In May of this year I reviewed a recording of Janáček’s Jenůfa from the Staatsoper unter den Linden that impressed me enough to get onto my all time favourites list. I really did not expect to come across another as good for a very long time, let alone one that is, perhaps, even better within a few months but I have. It’s the 2021 recording from the Royal Opera House and it’s really fine.
It’s a Claus Guth production and it’s intense and claustrophobic but in a simpler and more direct way than the Berlin production. It’s an enclosed stage with no obvious entries or exits and act 2 plays out in a sort of cage. This features maybe the one gimmick in the show; a giant crow that perches on the cage. Otherwise t’s quite straightforward with the setting and costuming appropriate to a Moravian village and no attempt to do anything but tell the story effectively. Which it does.
Like the Berlin recording there’s some really intense singing and acting; especially from the ladies and a wonderful account of the score from the orchestra. The title role is sung by Asmik Gregorian, who is rapidly becoming one of my favourite singers. She has a rich, full soprano and is an amazing actor. Her Jenůfa combines dignity and pathos with just a hint of fun at the beginning. She’s also a really good mover, well able to interact effectively with the dancers who are used effectively here. The Kostelnička is Karita Mattila continuing her adoption of “mature” soprano roles. She is still in very good voice and has lost none of her abilities as an interpreter. If you had asked me a month ago whether I could imagine a stronger pair in these roles than Camilla Nylund and Evelyn Herlitzius I would have been quite skeptical but maybe I have now seen such. There’s also a very fine performance from Elena Zilio as the grandmother.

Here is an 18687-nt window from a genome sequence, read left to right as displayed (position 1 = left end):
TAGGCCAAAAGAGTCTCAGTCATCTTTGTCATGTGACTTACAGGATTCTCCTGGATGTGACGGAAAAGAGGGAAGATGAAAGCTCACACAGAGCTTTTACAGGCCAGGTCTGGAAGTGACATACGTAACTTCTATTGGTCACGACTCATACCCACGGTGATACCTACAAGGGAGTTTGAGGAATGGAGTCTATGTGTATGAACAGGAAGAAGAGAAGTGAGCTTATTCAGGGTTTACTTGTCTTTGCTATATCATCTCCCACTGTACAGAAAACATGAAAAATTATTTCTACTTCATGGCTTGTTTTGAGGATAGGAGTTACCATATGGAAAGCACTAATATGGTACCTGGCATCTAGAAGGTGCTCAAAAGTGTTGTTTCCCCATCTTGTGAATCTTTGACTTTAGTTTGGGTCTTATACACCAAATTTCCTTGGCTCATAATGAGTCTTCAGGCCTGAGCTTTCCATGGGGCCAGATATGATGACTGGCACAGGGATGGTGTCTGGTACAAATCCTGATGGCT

The men are good too. I think the stand out is Nicky Spence as Laca. He’s extremely lyrical (more so than Stuart Skelton) and rather endearing. Saimir Pirgu is very solid as Števa. All the minor roles are well done but I especially noticed a pleasingly bouncy Jana from Yaritza Véliz and a rather sinister foreman from David Stout. There’s also an excellent group of dancers.
The ROH chorus is in good voice and Hungarian Henrik Nánási certainly finds lyricism and drama in this wonderful score and is well backed up by the ROH orchestra. Whether he quite matches the detail and intensity of Simon Rattle I’m not sure but it’s really good.
The video is directed by Rhodri Huw and it’s fine. Generally we get a very good idea of what’s going on on the wider stage while also keeping the main action in view. Arguably there are a few too many facial close ups but it’s not especially obtrusive. On Blu-ray both video and sound (PCM stereo and DTS-HD-MA) are excellent. There are two minutes of intro material on the disk with Claus Guth and one of those plummy British TV music presenters which are OK but not especialy informative. The booklet though is barebones (unusually for Opus Arte) with just a synopsis. Subtitle options are English, French, German, Japanese and Korean.
So Staatsoper vs Royal Opera House? They are both very fine. Maybe Asmik Grigorian just tips it for London.
Catalogue number: Opus Arte OABD7302D